The city council of Cambridge, Massachusetts recently approved an ordinance altering the city’s current statute to allow for domestic partnerships between 3 or more adults.
The council approved the change last Monday and the definition of domestic partnership in Cambridge was rewritten to be “the entity formed by two or more persons" who are not related and must register as a “relationship of mutual support, caring and commitment and intend to remain in such a relationship”, Reason reports.
Additionally, they cannot be “in a domestic partnership with others outside this partnership," and "consider themselves to be a family."
Included in the new definition is the exclusion of the requirement that the domestic partnership must live together as well as the domestic partners no longer needing to verify their familial relationship to the city through multiple pieces of evidence.
PLAC, a coalition of the Chosen Family Law Center, the Harvard Law School LGBTQ+ Advocacy Clinic, and members of the American Psychological Association's Committee on Consensual Non-Monogamy, published a statement in celebration of the move.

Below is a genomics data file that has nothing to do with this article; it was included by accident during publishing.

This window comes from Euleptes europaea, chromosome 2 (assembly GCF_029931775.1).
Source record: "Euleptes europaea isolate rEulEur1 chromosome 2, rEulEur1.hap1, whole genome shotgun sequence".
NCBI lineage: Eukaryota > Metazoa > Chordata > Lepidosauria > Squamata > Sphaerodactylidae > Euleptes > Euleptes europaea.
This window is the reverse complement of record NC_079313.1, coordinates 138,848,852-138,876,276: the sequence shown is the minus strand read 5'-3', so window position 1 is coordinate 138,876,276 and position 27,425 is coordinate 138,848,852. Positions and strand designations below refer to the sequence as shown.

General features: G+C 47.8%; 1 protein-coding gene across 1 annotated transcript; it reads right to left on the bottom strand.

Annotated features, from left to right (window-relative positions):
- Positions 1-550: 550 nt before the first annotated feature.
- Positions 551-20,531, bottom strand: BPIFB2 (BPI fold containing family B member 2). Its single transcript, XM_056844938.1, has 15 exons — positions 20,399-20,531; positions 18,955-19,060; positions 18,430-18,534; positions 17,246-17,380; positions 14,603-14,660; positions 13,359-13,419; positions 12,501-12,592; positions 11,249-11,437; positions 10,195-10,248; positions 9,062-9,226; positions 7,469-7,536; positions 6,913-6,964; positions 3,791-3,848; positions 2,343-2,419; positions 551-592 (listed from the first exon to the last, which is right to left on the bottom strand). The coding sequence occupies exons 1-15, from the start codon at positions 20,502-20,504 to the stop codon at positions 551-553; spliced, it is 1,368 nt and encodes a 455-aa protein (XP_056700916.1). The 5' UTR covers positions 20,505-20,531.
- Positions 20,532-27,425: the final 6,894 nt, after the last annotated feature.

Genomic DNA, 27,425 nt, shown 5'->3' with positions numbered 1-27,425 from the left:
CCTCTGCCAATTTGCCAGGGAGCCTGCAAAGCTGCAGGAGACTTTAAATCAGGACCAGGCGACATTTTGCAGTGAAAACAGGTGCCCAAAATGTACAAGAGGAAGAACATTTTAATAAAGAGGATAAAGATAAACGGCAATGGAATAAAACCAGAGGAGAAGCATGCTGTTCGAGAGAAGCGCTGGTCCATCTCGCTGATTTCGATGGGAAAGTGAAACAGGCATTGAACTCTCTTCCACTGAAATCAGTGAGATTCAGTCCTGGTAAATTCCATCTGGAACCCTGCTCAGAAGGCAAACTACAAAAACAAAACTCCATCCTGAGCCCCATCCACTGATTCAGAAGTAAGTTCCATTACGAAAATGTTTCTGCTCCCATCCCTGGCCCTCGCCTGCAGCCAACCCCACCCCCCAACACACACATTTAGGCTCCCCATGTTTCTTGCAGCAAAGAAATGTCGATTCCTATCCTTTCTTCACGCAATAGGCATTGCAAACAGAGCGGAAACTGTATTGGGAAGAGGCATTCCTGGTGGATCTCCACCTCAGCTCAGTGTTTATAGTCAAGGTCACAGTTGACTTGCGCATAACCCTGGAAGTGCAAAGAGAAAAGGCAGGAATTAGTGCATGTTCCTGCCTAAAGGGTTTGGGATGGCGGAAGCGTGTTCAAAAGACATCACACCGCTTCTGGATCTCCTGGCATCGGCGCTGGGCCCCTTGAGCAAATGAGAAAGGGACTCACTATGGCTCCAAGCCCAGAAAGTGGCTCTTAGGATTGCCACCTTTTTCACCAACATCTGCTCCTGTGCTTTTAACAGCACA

"The ordinance was developed with detailed input from the newly formed Polyamory Legal Advocacy Coalition (PLAC), and is the first of what advocates hope will be a wave of legal recognition for polyamorous families and relationships in 2021," PLAC said.
The coalition seeks for the legalization of polyamorous relationships extending beyond the traditional nuclear family with “non-nuclear families”.
“Non-nuclear families—such as single parents supported by relatives, step-families, open adoption families, multi-generational families, multi-parent families, and polyamorous families—have changed the landscape of American society, and yet, many of these diverse family structures are not protected or recognized by the law," Alexander Chen of the Harvard Law School LGBTQ+ Advocacy Clinic wrote in a statement.
Diana Adams, executive director of the Chosen Family Law Center, noted that “the lack of legal protection makes non-nuclear families especially vulnerable to stigma and discrimination in employment, health care, housing, and social life.”
Adams added that she’s represented “hundreds of clients who have been discriminated against because they're polyamorous, whether that meant being unable to visit their life partner in the hospital, losing child custody in court battles, or losing their job.”
“Legal recognition of these families reduces social stigma and provides families with the stability we all deserve,” she asserted.
Cambridge will become the second city in the U.S to legalize polyamorous partnerships after Somerville, Massachusetts, legalized domestic partnerships between three or four people last year.
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